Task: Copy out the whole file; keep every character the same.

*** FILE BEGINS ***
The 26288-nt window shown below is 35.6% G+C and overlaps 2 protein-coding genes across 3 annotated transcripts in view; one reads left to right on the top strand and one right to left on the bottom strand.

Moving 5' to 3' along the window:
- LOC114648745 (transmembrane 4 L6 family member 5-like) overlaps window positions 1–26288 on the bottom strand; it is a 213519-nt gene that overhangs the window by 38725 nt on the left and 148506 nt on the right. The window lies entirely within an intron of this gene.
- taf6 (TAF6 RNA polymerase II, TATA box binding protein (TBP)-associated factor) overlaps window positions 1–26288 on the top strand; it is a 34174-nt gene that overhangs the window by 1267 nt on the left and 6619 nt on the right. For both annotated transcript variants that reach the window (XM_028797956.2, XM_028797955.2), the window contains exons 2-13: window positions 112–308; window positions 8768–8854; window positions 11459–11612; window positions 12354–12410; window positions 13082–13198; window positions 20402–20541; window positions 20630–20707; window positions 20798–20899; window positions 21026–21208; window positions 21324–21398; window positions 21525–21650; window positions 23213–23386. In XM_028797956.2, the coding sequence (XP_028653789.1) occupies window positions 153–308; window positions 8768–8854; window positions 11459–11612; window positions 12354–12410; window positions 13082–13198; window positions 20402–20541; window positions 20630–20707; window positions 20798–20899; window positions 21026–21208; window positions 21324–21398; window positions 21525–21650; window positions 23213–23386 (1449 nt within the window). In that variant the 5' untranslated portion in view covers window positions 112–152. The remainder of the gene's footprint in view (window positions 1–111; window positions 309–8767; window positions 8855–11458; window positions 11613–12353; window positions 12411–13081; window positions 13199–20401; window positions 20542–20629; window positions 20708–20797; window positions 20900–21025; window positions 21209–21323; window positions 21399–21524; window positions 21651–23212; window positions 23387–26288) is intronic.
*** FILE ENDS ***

The 26288-nt window shown below is 35.6% G+C and overlaps 2 protein-coding genes across 3 annotated transcripts in view; one reads left to right on the top strand and one right to left on the bottom strand.

Moving 5' to 3' along the window:
- LOC114648745 (transmembrane 4 L6 family member 5-like) overlaps window positions 1–26288 on the bottom strand; it is a 213519-nt gene that overhangs the window by 38725 nt on the left and 148506 nt on the right. The window lies entirely within an intron of this gene.
- taf6 (TAF6 RNA polymerase II, TATA box binding protein (TBP)-associated factor) overlaps window positions 1–26288 on the top strand; it is a 34174-nt gene that overhangs the window by 1267 nt on the left and 6619 nt on the right. For both annotated transcript variants that reach the window (XM_028797956.2, XM_028797955.2), the window contains exons 2-13: window positions 112–308; window positions 8768–8854; window positions 11459–11612; window positions 12354–12410; window positions 13082–13198; window positions 20402–20541; window positions 20630–20707; window positions 20798–20899; window positions 21026–21208; window positions 21324–21398; window positions 21525–21650; window positions 23213–23386. In XM_028797956.2, the coding sequence (XP_028653789.1) occupies window positions 153–308; window positions 8768–8854; window positions 11459–11612; window positions 12354–12410; window positions 13082–13198; window positions 20402–20541; window positions 20630–20707; window positions 20798–20899; window positions 21026–21208; window positions 21324–21398; window positions 21525–21650; window positions 23213–23386 (1449 nt within the window). In that variant the 5' untranslated portion in view covers window positions 112–152. The remainder of the gene's footprint in view (window positions 1–111; window positions 309–8767; window positions 8855–11458; window positions 11613–12353; window positions 12411–13081; window positions 13199–20401; window positions 20542–20629; window positions 20708–20797; window positions 20900–21025; window positions 21209–21323; window positions 21399–21524; window positions 21651–23212; window positions 23387–26288) is intronic.